Chapter Hike leader Stanley Dudek took this photo from North Chalone Peak in October. This California condor's tag says 89 but it is listed as 589. It's a male that was released from Pinnacles in June 2011. It mated with 569, a female released from Big Sur in 2012. Their first offspring hatched successfully last June and received its tag (878) and transmitter early in October.
Congratulations to Senator Bill Monning and Assemblymember Mark Stone for achieving 100% rating from Sierra Club California for their votes on environmental issues in the Legislature.
This an extraordinary record for our Central Coast legislators as only 10 Senators out of 40 and 13 Assemblymembers out of 80 were awarded this distinction.
To prepare the scorecard, Sierra Club California staff selected 12 bills to score in each house. The bills represent a cross-section of environmental and environmental justice issues and were among the top priority California legislation the Sierra Club’s staff and volunteers engaged in this year.
How each legislator voted on each bill was noted and a score was calculated by dividing the number of times the legislator voted with the
Club’s recommendation by the total number of bills for which the legislator was present to cast a vote.
College campuses and their student populations are associated with youth, growth, parties, and out-of-the-box thinking. College students create and follow pop culture, influence political decisions, and champion social justice movements. Innovative thinkers like these also have their fingers on the pulse of the cutting edge of sustainability and conservation efforts. On August 22, 2017, the Sierra Club's magazine Sierra recognized Cal State Monterey Bay (CSUMB) as one of the nation's "Cool Schools." This year has been a tumultuous one for the US as Donald Trump pulled America out the Paris Climate Agreement, cut funding for scientific research on climate change, and vowed to revive the flagging and destructive coal industry. The schools on Sierra's list have committed to continue making strides toward sustainability and reduction of carbon emissions, and this year 239 colleges and universities submitted applications for the "Cool School" distinction. CSUMB was ranked number 152, and joined eight other CSU campuses in receiving the distinction.
Lacey Raak is the Director of Sustainability at CSUMB. For the past two years she has been working to increase the impact of the school's sustainability efforts. She says CSUMB is doing everything it should to keep up with the Jones' of the sustainability revolution. She hopes to see the university take a higher place in the ranking in upcoming years. "I think there are strategic actions that can be taken regarding waste specifically," says Raak. "It's so much deeper than recycling." Lacey believes that a deeper understanding of sustainability by a broader group of people is necessary for lasting change to take place... [more]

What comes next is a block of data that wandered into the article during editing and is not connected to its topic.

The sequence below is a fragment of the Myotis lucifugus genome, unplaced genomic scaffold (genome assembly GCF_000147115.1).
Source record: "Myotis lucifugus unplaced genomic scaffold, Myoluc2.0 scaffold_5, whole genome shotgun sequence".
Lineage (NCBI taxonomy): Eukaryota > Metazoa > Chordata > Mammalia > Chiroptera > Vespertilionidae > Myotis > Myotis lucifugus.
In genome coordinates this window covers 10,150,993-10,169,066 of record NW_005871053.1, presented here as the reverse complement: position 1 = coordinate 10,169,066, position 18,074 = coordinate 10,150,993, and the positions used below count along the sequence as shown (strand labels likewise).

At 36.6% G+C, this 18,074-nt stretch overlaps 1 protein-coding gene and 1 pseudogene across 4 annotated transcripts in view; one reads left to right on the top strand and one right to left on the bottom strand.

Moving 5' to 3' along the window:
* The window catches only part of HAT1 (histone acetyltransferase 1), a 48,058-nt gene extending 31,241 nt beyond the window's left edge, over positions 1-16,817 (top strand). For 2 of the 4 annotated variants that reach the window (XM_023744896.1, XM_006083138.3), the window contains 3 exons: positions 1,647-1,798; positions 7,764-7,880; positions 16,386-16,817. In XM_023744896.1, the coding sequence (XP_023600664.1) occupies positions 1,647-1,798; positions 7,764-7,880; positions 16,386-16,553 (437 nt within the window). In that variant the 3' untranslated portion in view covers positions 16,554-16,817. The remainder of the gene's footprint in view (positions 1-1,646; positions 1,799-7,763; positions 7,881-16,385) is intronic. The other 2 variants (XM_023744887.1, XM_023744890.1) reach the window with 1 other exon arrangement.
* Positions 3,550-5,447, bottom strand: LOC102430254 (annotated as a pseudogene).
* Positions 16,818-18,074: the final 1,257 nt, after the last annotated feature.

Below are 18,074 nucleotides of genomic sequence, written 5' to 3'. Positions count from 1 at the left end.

The City of Seaside is in the process of drafting a new General Plan (Seaside 2040 Plan). This effort is expected to take about 2 ½ years and began in 2016. The City will include environmental review in accordance with the California Environmental Quality Act (CEQA) and adopt new development regulations including zoning and subdivision provisions.
In response to the City’s Notice of Preparation (NOP) Ventana Chapter has submitted comments voicing our concerns for open space and preservation of viewsheds and the availability of a sustainable water supply. Attached is a copy of our letter.
Humpback whale breaching in Monterey Bay at Sand City in July.
The Trump administration’s recent decision to direct the Secretary of Commerce to review the federally protected status of National Marine Sanctuaries is a dangerous and unprecedented move against our valuable oceans and coastlines. Locally, the Monterey Bay National Marine Sanctuary provides an economic engine, environmental protection for marine mammals and other sea life, research and tourism.
This decision could weaken protections for 11 National Marine Sanctuaries and monuments designated and expanded since April 28, 2007 including the Davidson Seamount in Monterey Bay. It is Trump’s blatant give-away to the fossil fuel companies to provide them with resource exploitation, including off shore oil and gas drilling.
Sanctuary status prohibits oil and gas exploration and drilling, establishes more stringent protections against pollution and bans disturbance to the seabed. It also stimulates partnerships with local governments to launch programs to protect and enhance marine resources and promote scientific research and education.
What can you do? Write letters and ask your friends and family to do so too. On July 26, the National Oceanic and Atmospheric Administration (NOAA) announced it would reopen the comment period until August 14, on Trump’s Executive Order 13795. Go to this link and let our government know you do not want oil and gas drilling in our oceans: https://www.regulations.gov/comment?D=NOAA-NOS-2017-0066-37125